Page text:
Soil Texture

Geological materials exposed on the surface of the Earth will almost immediately begin to change in response to a variety of processes collectively referred to as "weathering". Weathering processes can be generally classified as one of two types, either "chemical" or "physical". Chemical weathering results in the destruction of the original minerals found in the rock and, from the remnants of these chemical compounds, the creation of new minerals. These new minerals, called "secondary" minerals, are relatively stable under surface conditions and tend to accumulate. Examples of these stable secondary minerals common in this area are clay and iron oxide (producing red colors). Physical weathering does not modify the mineral content of rock, but simply breaks the rock down into ever smaller fragments. Together, these small fragments of rock and the new minerals formed by chemical weathering accumulate on the Earth's surface to form a layer of "rotten rock" called the regolith.

The regolith mantles the majority of the land surface of the Earth, with the exception of areas where erosion is active enough to result in the exposure of bare bedrock. The regolith varies in thickness from a few centimeters to hundreds of meters depending on local geologic circumstances. The upper portion of the regolith is a component of one of the most interesting and important portions of the Earth : the soil. The soil is the intersection between all the major zones of the Earth. It is formed in the weathered lithosphere (regolith), the rocky portion of the Earth. It touches, and mixes with, the Atmosphere, the gaseous portion of the planet. It contains, due to rainfall, a portion of the Hydrosphere, the liquid portion of the Earth. Finally, it is the home for the majority of the Earth's Biosphere, the living portion of the planet. This combination of the four major zones results in the soil being the most dynamic, most active natural system on the Earth. In addition, the great majority of human activities, such as agriculture, construction and even just standing around, take place on the soil surface.

Soil Physical Properties: soil texture.

Soils are extremely diverse in terms of their appearance and properties. To help classify different types of soils we rely primarily on their "physical properties". Of these, one of the most important is soil texture.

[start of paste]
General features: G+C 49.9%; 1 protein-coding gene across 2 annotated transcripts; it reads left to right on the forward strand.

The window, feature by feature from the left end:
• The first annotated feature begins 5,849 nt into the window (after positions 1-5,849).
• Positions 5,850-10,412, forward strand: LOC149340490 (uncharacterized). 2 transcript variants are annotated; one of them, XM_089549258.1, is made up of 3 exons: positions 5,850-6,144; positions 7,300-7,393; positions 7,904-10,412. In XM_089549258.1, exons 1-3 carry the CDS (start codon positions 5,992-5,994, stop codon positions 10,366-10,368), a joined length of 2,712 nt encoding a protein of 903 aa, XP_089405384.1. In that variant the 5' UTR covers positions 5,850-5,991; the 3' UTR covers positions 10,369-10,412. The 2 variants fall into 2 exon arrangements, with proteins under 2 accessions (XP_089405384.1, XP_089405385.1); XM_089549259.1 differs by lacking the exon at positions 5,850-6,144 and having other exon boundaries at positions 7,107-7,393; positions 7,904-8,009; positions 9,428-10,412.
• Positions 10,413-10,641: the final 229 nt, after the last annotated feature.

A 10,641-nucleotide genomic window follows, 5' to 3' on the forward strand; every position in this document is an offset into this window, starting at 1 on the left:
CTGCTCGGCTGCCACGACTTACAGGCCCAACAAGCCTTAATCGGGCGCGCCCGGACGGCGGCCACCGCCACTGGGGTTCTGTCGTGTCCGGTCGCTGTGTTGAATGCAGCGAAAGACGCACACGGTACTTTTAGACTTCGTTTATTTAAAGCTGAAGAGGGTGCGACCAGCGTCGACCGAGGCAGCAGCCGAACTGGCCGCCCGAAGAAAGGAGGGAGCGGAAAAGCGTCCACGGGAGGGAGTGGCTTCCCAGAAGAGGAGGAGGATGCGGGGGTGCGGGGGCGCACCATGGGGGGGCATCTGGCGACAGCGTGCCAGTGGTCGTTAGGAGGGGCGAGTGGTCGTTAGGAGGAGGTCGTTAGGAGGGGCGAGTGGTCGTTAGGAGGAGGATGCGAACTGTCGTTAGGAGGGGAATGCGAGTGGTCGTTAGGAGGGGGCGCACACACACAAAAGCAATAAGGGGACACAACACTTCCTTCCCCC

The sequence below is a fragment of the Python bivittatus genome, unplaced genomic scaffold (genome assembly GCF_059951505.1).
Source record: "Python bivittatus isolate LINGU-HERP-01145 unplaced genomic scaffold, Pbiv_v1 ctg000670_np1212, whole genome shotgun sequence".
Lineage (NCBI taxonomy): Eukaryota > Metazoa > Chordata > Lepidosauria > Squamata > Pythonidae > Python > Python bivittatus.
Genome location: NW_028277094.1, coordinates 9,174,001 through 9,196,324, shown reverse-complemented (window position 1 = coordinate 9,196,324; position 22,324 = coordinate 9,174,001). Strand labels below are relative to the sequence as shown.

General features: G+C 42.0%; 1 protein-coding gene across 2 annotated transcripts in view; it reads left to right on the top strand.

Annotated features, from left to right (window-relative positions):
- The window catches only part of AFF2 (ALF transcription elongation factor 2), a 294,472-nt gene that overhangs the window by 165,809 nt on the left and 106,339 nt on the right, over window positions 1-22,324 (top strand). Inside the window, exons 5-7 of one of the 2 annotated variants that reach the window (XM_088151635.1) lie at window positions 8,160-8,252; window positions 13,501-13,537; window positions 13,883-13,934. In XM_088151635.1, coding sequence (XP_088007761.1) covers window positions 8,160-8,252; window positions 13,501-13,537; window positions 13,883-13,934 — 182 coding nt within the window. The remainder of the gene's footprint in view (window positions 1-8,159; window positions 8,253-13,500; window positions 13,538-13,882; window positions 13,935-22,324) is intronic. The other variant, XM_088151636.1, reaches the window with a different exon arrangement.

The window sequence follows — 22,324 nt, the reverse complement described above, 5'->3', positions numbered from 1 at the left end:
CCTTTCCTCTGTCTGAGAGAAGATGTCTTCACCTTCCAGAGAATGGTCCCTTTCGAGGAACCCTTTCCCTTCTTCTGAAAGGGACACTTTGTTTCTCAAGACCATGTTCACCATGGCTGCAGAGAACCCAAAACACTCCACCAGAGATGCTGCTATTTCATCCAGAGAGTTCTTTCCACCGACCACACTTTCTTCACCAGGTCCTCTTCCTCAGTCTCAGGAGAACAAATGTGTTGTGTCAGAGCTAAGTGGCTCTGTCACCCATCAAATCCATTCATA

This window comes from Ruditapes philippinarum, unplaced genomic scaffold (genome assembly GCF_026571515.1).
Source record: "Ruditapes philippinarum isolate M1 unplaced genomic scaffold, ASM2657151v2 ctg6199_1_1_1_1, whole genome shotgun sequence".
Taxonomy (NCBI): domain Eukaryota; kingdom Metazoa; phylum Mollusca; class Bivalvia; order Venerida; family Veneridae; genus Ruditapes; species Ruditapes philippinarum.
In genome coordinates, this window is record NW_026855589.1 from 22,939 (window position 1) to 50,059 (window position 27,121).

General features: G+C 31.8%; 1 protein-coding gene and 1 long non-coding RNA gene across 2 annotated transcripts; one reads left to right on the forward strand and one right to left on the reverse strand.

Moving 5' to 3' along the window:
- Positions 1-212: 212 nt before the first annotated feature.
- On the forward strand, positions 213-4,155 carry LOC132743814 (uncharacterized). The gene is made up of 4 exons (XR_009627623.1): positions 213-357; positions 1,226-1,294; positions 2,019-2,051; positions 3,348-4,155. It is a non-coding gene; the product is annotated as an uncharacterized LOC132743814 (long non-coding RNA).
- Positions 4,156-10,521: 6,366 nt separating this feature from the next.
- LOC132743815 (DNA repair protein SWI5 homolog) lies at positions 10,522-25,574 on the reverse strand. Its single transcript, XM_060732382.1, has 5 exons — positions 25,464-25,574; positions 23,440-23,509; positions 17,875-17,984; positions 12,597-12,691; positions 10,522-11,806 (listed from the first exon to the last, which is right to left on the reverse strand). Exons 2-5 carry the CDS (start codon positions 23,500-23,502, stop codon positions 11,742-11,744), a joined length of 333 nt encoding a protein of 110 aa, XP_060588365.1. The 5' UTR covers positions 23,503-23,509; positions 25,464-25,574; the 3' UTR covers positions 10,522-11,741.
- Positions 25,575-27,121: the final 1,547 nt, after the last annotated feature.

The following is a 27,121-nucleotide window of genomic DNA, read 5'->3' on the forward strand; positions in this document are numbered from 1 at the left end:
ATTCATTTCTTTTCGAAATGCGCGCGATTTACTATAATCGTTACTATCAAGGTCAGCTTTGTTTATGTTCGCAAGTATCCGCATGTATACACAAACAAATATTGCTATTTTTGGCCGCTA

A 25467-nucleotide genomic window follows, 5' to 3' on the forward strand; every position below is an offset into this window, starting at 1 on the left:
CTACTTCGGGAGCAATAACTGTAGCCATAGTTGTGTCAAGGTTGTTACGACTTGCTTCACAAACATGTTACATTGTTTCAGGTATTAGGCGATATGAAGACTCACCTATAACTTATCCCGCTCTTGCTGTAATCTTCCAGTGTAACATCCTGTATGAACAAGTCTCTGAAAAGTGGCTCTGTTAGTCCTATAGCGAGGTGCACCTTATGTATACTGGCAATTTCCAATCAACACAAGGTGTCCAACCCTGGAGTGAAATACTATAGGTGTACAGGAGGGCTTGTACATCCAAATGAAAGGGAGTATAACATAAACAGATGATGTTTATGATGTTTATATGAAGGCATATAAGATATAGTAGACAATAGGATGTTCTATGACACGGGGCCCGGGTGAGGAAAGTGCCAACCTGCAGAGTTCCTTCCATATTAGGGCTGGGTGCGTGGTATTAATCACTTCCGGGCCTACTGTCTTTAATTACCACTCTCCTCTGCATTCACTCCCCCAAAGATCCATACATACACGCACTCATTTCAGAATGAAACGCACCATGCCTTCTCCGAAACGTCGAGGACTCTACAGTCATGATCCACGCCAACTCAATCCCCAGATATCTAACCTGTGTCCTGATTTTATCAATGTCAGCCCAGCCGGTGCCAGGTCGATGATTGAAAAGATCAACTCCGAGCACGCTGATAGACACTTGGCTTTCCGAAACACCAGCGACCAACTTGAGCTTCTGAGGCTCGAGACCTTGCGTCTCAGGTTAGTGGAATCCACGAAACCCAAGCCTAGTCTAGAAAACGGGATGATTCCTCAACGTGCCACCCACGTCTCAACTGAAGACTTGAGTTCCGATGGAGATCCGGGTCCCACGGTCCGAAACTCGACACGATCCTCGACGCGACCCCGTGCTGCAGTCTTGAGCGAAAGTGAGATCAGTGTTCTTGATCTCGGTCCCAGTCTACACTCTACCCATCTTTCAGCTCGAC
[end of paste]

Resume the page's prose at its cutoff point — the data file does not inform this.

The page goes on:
Soil texture is a measure of the various particle-sizes found in the soil. Soil particle sizes are defined in terms of their diameters, as given in the following table:

texture size
Gravels > 2 mm
Sands 2.0 - 0.5 mm
Very coarse sand 2.0 - 1.0 mm
Coarse sand 1.0 - 0.5 mm
Medium sand 0.5 - 0.25 mm
Fine sand 0.25 - 0.10 mm
Very fine sand 0.10 - 0.05 mm
Silts 0.5 - 0.002 mm
Clays < 0.002 mm
Coarse clay 0.002 - 0.001 mm
Colloidal < 0.001 mm

A variety of techniques can be used to determine the percentages of the different particle-sizes found in the soil, ranging from ultra-sophisticated computer-driven laser devices down to your fingers. For our purposes, we will just consider the Sands, Silts and Clays, ignoring the more detailed subdivisions.

Once the percents of each particle-size present in the soil have been determined, these numbers are used to classify the soil texture as one of twelve different "textural classes" on the Soil Textural Triangle. The textural triangle is a graph with three axes: sands on the bottom, silt on the right and clay on the left. The percentages of sand, silt and clay are plotted on this graph to determine the textural class. For example, say that a soil sample consists of 30% sand, 40% silt and 30% clay. Find the 30% sand point on the bottom of the graph. See how 30% is indicated by the dotted line moving up to the left. Now find the 40% silt point on the right. The silt line is dashed, and moves down to the left. Finally, find the 30% clay line on the left side of the triangle.

The solid clay line runs straight across the graph. If you have done things correctly, all three of these lines will intersect at one point. This point is in the area designated as "clay loam", which is the textural class of this particular soil.

Check your use of the triangle and your answer.